By Vicki Paris Goodman
Richard Kaye promised his dying father, lyricist Buddy Kaye, that he would see that the elder Kaye’s last work made it to the stage. Knowing of the son’s earnest vow, how could one help wanting When Garbo Talks! to be a great success?
With the younger Kaye’s committed advocacy, and music by Mort Garson, the new musical found its world premiere stage at Long Beach’s International City Theatre.
Depicting the rise of mysterious Swedish film star Greta Garbo, When Garbo Talks! certainly has plenty of poignant grist for the theatrical mill. Garbo’s uber-focused devotion to becoming a successful actress is, in itself, a tale sufficiently compelling to inspire an engaging dramatic play or musical. And of course there is far more to the story, all accentuated with effusive passion in this exceedingly hard-driving show.
What I can’t quite put my finger on is why When Garbo Talks! has to work so hard to tell its story. Perhaps it’s the score, a line-up of musical numbers that mostly amount to talking set to music. How about instead endowing the musical with an assortment of original songs, each one of a stand-alone quality possessing a hummable melodic line distinct from every other? Alas, those days seem to be long gone.
Also less than helpful to the show’s cause is the unimaginative and mismatched choreography, which seemed obligatory and as if borrowed from many other shows.
Jessica Burrows stars as a willowy and passionate Garbo with a more than competent singing voice. Chemistry admittedly sizzles between Burrows and actor Michael Stone Forrest, who looms large in the role of Swedish movie director Mauritz Stiller. Given the homosexuality that renders Stiller unavailable to Greta, this relationship adds interest and the only layer of complexity to the otherwise two dimensional show.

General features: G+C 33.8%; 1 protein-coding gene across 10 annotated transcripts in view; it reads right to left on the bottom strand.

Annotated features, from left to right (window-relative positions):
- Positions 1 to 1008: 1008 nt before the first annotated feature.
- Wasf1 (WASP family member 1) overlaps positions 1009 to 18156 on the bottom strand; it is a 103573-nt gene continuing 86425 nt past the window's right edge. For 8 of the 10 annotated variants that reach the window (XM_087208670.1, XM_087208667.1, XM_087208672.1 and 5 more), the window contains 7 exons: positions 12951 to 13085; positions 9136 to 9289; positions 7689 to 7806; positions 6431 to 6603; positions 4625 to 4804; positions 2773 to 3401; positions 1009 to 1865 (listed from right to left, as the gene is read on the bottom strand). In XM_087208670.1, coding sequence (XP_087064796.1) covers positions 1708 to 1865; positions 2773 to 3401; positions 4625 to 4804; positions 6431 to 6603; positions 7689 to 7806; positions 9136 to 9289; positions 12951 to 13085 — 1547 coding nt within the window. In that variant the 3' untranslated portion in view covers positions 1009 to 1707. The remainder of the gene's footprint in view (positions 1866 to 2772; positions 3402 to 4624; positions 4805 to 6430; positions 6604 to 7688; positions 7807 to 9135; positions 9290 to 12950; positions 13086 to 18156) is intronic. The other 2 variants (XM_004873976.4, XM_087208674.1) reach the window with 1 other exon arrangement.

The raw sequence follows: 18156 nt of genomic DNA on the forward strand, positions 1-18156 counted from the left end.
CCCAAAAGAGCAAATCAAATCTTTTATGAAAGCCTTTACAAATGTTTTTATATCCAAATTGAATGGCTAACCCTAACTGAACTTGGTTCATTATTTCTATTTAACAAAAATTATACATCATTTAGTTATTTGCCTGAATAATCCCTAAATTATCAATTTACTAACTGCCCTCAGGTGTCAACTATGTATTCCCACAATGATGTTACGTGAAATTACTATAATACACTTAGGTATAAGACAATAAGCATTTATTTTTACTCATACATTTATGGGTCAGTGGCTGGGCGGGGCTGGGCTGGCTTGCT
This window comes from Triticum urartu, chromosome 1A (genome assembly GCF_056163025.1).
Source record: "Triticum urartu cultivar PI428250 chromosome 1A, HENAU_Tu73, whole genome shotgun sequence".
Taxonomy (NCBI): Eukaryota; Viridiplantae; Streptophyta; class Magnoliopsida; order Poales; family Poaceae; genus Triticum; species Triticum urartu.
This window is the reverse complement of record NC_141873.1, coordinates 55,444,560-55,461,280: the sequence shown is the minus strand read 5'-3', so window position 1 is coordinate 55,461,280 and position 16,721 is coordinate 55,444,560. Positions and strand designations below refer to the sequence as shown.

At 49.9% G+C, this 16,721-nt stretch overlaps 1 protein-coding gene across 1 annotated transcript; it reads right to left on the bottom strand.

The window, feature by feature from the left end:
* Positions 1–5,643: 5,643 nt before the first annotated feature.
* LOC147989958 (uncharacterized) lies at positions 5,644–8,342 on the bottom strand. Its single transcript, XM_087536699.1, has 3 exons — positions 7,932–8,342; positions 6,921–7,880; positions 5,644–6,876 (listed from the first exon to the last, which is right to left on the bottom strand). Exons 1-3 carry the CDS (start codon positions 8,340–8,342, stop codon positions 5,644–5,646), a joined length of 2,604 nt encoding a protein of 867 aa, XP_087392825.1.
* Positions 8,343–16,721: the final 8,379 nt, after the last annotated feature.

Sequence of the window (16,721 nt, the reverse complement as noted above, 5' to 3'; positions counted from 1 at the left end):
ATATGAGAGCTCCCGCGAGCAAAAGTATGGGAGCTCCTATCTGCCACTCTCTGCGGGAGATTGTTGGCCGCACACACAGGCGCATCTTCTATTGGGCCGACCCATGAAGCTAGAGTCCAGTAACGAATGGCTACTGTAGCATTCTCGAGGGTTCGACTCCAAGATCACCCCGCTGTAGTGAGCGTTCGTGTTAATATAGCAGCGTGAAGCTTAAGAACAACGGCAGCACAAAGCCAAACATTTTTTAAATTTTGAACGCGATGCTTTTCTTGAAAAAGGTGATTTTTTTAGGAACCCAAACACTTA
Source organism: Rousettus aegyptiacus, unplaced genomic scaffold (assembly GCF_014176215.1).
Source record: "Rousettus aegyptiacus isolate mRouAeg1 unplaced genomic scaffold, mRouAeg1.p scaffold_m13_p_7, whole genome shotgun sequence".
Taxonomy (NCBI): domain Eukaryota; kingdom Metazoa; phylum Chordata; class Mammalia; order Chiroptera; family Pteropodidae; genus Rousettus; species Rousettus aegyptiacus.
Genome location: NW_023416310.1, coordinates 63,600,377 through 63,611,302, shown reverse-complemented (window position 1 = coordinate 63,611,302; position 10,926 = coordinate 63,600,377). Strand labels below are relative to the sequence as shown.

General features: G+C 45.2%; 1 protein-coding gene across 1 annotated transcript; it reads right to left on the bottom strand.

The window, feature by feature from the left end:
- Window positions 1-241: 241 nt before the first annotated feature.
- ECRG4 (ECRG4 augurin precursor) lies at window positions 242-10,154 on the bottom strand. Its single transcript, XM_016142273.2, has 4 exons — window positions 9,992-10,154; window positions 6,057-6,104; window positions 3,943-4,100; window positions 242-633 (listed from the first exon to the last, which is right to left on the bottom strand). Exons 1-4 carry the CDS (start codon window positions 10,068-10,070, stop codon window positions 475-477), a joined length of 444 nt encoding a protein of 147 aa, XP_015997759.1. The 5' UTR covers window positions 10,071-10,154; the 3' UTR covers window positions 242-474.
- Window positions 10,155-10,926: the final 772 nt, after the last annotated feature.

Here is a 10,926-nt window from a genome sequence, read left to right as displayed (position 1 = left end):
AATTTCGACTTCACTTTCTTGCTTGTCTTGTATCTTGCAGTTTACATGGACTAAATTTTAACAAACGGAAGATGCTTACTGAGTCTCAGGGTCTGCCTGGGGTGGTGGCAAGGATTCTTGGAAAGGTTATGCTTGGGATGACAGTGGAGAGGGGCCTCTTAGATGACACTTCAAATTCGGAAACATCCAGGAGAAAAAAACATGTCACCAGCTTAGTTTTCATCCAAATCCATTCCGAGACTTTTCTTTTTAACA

Garbo and Stiller, having naively come in good faith from Sweden into the clutches of a heartless Louis B. Mayer, are dismayed at the studio king’s deceitful Hollywood machinations.
Mayer, played with an icily confident and business-savvy American gruffness by Matthew Henerson, lends a welcome contrast to the overly emotive Scandinavian sensibility of some of the other characters. (Funny, I never thought I’d place “emotive” and “Scandinavian” in the same sentence.) Mayer’s ruthless team of loyal assistants fare well in the hands of actors Teya Patt and Nick Rogers. The trio came through with strong vocal performances throughout.
Christopher Carothers ably delivers the part of Gable-esque love interest John Gilbert. Greta’s ambivalence at Gilbert’s desire to marry her ends badly for Gilbert’s career, as he too falls victim to Mayer’s wrath.
Greta’s close friend Signe Enwall is played by a sparkling and sincere Alexandra Ackerman. Scott Kruse adeptly picks up assorted remaining roles.
Costume designer Kim DeShazo’s dresses and other attire are, on their own, almost worth the price of admission.
Apart from When Garbo Talks! simply trying too hard, it mostly lacks likeable characters and sufficient dramatic range to allow the audience a breather from the persistent intensity. Where the first act came to an uncomfortable, awkward, and anti-climactic break for intermission, the second act at least made a more consistent and believable appeal to the heart.
Given a good show, veteran director Jules Aaron and choreographer Kay Cole both possess the credentials to send a musical into the stratosphere. Unfortunately, When Garbo Talks! barely makes it through the cloud cover.